Abstract

Garfield field, an old (1948) stratigraphic trap in central Kansas, produced 10 million bbl of oil from Cherokee (Desmoinesian, Pennsylvanian) conglomerate reservoirs and from Mississippian carbonate and sandstone reservoirs. The primary reservoir rock at Garfield conglomerate pool is the Pennsylvanian basal conglomerate (PBC), unique in that it accumulated as an unstratified alluvial-fan deposit, in a subtle structural depression that may be coincident with a microplate boundary. Each of these conditions is uncommon in the northern Mid-continent.

The PBC at Garfield pool is composed of pebbles, cobbles, and boulders of reworked Mississippian chert and limestone in a matrix of porous, fine-grained sandstone and sandy shale. Microporosity in the chert cobbles has access to the borehole through the porous sandstone matrix. The sandstone matrix was the product of reworking of the original shaly sand matrix and older sandstones from the substrate during short-term Desmoinesian marine transgressions of the alluvial-fan surface. Ultimately, Marmaton transgressive onlap smoothed and buried the fan surface.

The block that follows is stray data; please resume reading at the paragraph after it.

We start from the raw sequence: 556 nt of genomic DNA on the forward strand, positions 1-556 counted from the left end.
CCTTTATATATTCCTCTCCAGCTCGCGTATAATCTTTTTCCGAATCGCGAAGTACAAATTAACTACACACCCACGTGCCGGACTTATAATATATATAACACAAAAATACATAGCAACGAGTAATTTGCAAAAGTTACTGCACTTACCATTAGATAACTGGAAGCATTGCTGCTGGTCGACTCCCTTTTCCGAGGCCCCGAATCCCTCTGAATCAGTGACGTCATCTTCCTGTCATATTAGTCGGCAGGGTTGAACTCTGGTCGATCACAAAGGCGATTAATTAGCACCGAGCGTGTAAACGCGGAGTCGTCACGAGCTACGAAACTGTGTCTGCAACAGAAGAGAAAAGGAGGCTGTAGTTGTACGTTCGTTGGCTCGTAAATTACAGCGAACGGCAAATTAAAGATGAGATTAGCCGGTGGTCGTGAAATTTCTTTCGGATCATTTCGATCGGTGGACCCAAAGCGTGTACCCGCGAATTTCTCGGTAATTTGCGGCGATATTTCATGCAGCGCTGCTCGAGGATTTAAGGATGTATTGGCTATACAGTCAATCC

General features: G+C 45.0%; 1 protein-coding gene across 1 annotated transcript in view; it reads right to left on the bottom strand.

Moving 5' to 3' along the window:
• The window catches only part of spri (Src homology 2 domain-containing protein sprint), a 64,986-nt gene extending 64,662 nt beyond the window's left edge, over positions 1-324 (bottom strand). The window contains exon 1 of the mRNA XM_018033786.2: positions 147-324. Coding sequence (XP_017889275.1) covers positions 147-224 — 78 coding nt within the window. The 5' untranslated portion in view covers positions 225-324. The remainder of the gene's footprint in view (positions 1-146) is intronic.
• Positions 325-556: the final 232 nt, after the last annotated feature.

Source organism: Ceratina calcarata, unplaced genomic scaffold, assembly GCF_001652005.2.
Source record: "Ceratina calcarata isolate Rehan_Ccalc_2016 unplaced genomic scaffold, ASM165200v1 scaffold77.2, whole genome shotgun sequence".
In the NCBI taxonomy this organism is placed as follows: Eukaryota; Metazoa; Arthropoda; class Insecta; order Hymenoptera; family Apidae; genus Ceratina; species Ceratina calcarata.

A near-modern alluvial fan at Rocky Flats in central Colorado provides an ideal analog for the PBC deposit at Garfield pool. The Rocky Flats fan is nearly identical in scale, areal distribution, and thickness, and its constituents are remarkably similar to conglomerate zones, which produce hydrocarbons at Garfield pool. Future exploration in north-central Kansas and southern Nebraska should focus on the occurrence of conglomerate deposits in similar depositional settings where coincident with structural depressions.

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